Finding a career opportunity through the program isn't difficult. Veterans simply log on to www.helmetstohardhats.org/, fill out a personal profile and begin searching for career opportunities. If military skills certify a candidate as an expert in a particular construction trade, he or she might skip certification tests or enter the industry at a higher level than others. Candidates needing to learn a construction trade can be trained at no cost while earning decent wages and benefits. GI Bill benefits may also boost training income above the average wage during apprentice training.

In Chicago, more than 800 veterans have enrolled in apprenticeships through Helmets to Hardhats, says Bill Mulcrone, the program's Midwest regional director. A current crop of 56 apprentices trains at a suburban Chicago facility, with a class of 32 comprised solely of veterans enrolled through Helmets to Hardhats.

"Opportunities for apprenticeships in the building and construction trade industry nationwide is driven by contractors - the employers," Mulcrone says. "Our challenge is to point out to employers the benefits of hiring veterans. It's an easy sell once we get a foot in the door."

The challenge, he admits, is to spread the word to as many veterans and soon-to-be veterans as possible so they become aware of career opportunities out there.

Building Blocks.

Helmets to Hardhats is a success story made possible by an aggressive marketing strategy, and support from Military.com.

"Military.com is the world's largest military community with over 10 million members, and over 900,000 veterans a month coming to us looking for jobs," Aiello says. "As a result, we are driving thousands of these veterans a month to the Helmets to Hardhats site. In addition, Helmets to Hardhats is present at every Military.com and Monster.com presentation to veterans."

Sometimes a friend or family member can be the most effective recruiter, he adds. "Unfortunately, word of mouth reaches too few veterans or employers. So we have a cadre of field representatives out in the communities making contacts. Also, new technology is giving us an opportunity to make Helmets to Hardhats interactive online. Those entering the Web site for the first time can interact with veterans already in the program. Interactive networking ratchets up our capabilities and opportunities a notch."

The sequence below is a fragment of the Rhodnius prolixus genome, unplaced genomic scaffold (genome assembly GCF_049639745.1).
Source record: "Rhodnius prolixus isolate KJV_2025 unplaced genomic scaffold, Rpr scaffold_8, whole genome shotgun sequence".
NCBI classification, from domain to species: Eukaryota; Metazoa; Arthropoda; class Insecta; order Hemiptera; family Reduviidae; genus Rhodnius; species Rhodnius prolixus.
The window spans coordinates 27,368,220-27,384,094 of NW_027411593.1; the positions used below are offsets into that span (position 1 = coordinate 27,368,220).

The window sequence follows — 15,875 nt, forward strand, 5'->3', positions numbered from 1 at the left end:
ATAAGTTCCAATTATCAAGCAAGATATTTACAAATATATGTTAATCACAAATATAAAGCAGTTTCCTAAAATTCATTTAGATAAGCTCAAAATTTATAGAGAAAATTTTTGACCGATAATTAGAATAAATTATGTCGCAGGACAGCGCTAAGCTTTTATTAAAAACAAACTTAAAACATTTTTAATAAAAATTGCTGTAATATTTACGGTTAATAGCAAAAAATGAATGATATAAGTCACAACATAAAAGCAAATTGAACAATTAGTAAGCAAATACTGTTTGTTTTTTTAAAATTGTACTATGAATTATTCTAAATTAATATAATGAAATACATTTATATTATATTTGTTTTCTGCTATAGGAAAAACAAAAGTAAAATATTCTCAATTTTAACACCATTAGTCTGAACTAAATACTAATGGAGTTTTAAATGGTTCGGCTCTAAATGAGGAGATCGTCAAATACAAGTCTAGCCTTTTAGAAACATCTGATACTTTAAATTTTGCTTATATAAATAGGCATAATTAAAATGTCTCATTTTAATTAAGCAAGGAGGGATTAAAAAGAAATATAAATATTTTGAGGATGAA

While the Helmets to Hardhats charter focuses on the building and construction trade industry, the program is not limited to that industry or its unions, nor to skilled physical-labor candidates.

"Employers are looking not only for skilled trades, but also managers and other skill sets," Aiello says. "Construction companies love to find managers and engineers. They offer great opportunities for disabled or severely wounded veterans. Employers are looking for surveyors, dispatchers, estimators and other back-office functions. That's why we want to make sure we carry everyone through the process."

Aiello says he does not envision Helmets to Hardhats as a be-all, end-all for veterans seeking careers. The program is just one item in the toolbox.

"I talk to 5,000 to 10,000 veterans a year, and I always advise them to put a lot of irons in the fire because they never know where the next opportunity might appear," he says. "I talk about the job boards, posting résumés, career fairs and programs like Helmets to Hardhats. I talk about military headhunters, networking and one-stop centers. It doesn't take long for a veteran to see where results are coming from and to concentrate on what's working for him."

For returning military men and women, Helmets to Hardhats is often a godsend, offering a rare opportunity to translate military experiences into lifelong professional careers with good wages and strong benefits.

"I couldn't be more pleased that our technology and military expertise can play a role in helping to perform this vital service," Aiello says.

Mazur, the young veteran who had no idea what to do after he left the service, never misses an opportunity to praise the program.

"Once I learned about Helmets to Hardhats and signed up online, my life changed for the better," he says. "It's comforting to know that I have the opportunity to become a journeyman pipefitter so that I can support my wife, Vicky, and our 16-month-old baby girl, Marianna. I'm thankful every day I go to work or school that I learned about Helmets to Hardhats." 

James V. Carroll is an assistant editor at The American Legion Magazine.